Trigger Warning: This play discusses and depicts issues of mental illness, as well as suicidal thoughts and action. A list of mental health resources is available here.
“As you note the fire exits and turn off your cell phones, please recall the face of a loved one you are soon about to forget.”
Written by Frances Ya-Chu Cowhig ’05 and directed by TAPS Department Chair Erik Ehn, 410[Gone] is a theatrical powerhouse. Set in an arcade located under a mountain in the Shandong Province of China (yes, you read that right), the play whimsically and effectively blends the modern experience of two Chinese-American young adults with ancient lore concerning the Chinese Land of the Dead.
The semi-autobiographical play follows Twenty-One (Kathy Ng ’17) as she pieces together the details surrounding the suicide of her younger brother, Seventeen (Bee Vang ’15). Seventeen’s suicide is rooted in reality for Ya-Chu Cowhig, who lost her own brother to suicide.
Despite a basis in real-life events, much of the play takes place in a fantasy land. Traversing the road from life to afterlife, the siblings encounter the Chinese Land of the Dead, which is stylized in the play as an arcade. This is a land where souls are transformed from life to death through following their footsteps in life as a game of Dance Dance Revolution.
The Land is inhabited by the mischievous Monkey King (Pei Ling Chia ’15), who has been condemned to labor beneath the mountain, and the Goddess of Mercy (Ziyi Yang ’16), who has chosen to live on earth until all beings have been freed from the cycle of rebirth. Ox-Head (Lizzy Callas ’15) is a non-speaking presence who looms onstage for the duration of the show, emerging at the climax of the play to fulfill the role as the bearer of the Soup of Forgetting.
The play’s connection to last week’s events is not lost on the cast and crew. Director Erik Ehn noted: “There is a cloud on campus; we mourn the loss of Hyoun Ju Sohn. Our play concerns issues so close to recent events. We go forward with the play because we believe that the act of making theater can be light that filters through the clouds.”
As registration kicks into gear, many freshmen wonder, “Why is there a specific time for registration? Don’t I just sign up for whatever I want to take whenever I want to take it?”
Well… kind of. That’s the beauty of the New Curriculum, but there’s still some more structure to course selection than what meets the eye. Navigating Banner is similar to the art of surviving the Fantasy Football draft. We’re here to step in as your very own MeikleBlog; put on your lifejacket because BlogDH is here to help you stay afloat during the registration process. Here are some of the key nuggets of registration wisdom:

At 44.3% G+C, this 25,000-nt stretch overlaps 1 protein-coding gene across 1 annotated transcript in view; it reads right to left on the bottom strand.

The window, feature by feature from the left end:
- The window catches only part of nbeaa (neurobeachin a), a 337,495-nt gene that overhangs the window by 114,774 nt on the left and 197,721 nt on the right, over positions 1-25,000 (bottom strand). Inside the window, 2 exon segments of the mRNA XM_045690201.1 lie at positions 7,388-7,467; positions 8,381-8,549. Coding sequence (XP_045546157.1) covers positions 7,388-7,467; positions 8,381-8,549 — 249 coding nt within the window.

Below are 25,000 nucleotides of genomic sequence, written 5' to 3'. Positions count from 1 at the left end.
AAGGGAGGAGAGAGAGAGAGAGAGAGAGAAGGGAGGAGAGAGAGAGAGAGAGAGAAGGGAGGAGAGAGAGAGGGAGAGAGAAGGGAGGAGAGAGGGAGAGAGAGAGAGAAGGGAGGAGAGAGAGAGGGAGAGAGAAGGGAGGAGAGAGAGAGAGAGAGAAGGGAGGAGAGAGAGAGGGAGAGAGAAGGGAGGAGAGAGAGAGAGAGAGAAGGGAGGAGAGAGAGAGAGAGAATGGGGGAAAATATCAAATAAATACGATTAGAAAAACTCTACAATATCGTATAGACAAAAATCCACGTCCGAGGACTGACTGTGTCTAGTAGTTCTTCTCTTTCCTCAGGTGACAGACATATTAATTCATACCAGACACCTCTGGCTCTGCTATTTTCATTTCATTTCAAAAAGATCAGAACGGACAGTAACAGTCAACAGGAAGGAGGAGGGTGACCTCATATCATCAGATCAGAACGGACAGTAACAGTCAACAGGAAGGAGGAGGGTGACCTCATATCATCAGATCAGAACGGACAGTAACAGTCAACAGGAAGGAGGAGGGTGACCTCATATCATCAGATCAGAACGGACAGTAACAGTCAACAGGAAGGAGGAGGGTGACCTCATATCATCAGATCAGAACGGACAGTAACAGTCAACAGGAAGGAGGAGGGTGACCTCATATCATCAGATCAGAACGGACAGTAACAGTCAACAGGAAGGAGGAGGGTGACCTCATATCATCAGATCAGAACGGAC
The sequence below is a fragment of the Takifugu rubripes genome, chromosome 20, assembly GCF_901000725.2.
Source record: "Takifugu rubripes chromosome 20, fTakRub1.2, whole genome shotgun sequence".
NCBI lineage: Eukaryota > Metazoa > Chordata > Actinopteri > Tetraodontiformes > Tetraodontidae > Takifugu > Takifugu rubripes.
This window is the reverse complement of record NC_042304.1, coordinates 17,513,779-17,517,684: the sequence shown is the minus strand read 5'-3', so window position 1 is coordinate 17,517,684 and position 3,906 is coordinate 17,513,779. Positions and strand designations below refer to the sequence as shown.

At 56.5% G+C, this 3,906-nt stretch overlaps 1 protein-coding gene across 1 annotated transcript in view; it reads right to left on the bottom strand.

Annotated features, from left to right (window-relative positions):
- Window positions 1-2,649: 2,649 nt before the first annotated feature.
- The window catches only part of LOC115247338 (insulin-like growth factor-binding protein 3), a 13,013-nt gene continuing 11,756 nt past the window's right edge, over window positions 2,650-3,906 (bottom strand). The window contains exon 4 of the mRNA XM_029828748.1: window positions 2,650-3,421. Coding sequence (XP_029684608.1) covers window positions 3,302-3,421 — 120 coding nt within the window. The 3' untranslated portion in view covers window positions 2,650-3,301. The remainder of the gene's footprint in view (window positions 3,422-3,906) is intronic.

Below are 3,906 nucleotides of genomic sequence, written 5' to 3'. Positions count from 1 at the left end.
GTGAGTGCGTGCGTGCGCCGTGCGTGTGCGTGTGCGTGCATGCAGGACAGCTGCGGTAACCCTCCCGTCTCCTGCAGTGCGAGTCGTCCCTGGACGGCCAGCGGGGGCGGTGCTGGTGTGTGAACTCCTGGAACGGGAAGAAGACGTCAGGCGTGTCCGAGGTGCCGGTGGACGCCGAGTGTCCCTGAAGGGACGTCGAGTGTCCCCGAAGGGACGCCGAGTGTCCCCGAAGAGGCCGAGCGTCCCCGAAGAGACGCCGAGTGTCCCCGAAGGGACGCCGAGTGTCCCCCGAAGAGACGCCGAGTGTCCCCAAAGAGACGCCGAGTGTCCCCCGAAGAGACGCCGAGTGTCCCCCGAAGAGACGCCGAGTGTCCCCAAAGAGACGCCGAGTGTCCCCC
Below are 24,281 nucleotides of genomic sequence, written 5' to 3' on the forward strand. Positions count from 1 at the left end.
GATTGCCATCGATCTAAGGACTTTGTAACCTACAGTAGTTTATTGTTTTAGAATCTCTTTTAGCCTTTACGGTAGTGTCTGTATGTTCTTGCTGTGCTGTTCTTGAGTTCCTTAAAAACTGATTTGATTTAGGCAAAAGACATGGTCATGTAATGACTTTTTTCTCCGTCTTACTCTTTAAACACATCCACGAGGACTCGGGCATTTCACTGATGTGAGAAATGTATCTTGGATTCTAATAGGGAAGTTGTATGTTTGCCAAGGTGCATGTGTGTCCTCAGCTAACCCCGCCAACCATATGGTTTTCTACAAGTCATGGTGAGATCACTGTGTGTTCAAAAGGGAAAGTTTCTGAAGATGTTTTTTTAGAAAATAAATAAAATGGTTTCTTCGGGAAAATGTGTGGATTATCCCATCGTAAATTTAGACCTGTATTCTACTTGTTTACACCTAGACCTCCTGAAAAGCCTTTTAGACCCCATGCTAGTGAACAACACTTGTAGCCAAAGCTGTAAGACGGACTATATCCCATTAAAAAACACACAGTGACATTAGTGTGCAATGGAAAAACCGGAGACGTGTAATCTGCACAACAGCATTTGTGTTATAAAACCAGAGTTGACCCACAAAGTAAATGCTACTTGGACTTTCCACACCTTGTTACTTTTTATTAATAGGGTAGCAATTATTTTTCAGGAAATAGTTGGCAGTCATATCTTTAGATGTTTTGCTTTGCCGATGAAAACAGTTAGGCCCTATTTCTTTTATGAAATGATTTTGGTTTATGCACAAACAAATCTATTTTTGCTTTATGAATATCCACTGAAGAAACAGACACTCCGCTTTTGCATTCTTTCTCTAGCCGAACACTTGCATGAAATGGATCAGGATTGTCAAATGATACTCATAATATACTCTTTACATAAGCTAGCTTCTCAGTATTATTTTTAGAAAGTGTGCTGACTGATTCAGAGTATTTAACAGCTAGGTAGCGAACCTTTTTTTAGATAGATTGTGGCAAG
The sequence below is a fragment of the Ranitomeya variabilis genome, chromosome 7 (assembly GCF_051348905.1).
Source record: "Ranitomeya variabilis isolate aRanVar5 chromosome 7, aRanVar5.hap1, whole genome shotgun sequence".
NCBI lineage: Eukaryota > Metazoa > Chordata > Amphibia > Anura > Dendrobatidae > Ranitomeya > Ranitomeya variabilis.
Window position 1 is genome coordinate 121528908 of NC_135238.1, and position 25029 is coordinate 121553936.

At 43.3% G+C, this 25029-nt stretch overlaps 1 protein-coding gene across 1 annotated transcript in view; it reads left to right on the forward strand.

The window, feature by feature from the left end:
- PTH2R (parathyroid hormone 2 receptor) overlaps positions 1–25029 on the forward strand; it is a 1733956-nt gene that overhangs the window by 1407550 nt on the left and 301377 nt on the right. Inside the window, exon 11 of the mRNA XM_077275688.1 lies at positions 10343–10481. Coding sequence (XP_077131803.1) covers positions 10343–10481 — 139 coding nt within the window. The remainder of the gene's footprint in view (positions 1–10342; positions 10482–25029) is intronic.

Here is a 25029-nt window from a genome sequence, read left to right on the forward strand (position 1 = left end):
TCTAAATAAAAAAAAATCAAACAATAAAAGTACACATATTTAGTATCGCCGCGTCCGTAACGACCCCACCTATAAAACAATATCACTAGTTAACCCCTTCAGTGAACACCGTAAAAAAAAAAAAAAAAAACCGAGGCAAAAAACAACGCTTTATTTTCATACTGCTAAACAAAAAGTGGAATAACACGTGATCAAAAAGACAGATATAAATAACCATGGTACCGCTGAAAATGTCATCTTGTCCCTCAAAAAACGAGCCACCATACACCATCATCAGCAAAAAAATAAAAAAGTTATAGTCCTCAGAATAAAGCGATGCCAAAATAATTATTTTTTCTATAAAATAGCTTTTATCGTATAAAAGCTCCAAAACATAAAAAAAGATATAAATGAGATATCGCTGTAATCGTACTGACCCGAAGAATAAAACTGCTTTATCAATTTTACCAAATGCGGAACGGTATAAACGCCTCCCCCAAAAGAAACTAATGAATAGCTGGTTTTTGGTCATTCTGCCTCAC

Know your capped courses. Plenty of awesome courses have caps (a.k.a. a limit to how many students can take the course). This becomes a problem when 100 students want to take Intro to Creative Nonfiction with Michael Stewart and there are only 17 seats in the class. Caps vary, and plenty of great courses are lectures without caps. A lot of the time, though, a course you may want to take will be capped; this is why you need to take a look at the courses that interest you and how many people students can be in each of those classes.
Make sure you get your pin. This is everything. You won’t be able to register without it, and you can definitely wave goodbye to a seat in a capped seat if you’re pin-less. You need this ahead of time—if your first-year advisor doesn’t give this to you before you leave his/her office, you’re going to have to beg for it before registration begins at 7 p.m. on September 3rd, and that’s probably the last thing you’re going to want to do.
Have a game plan. You can talk to your Meik about this, but here’s our advice: Make sure your capped courses in your cart first. You can always register for courses without caps after you ensure that you’ve gotten into your capped classes. You should register for five classes, even though you don’t intend to take five. (The courses you register for are likely to change during Shopping Period, but that’s a whole other shindig. Just know that you’re not absolutely bound to the courses you choose in this go-around.) Continue Reading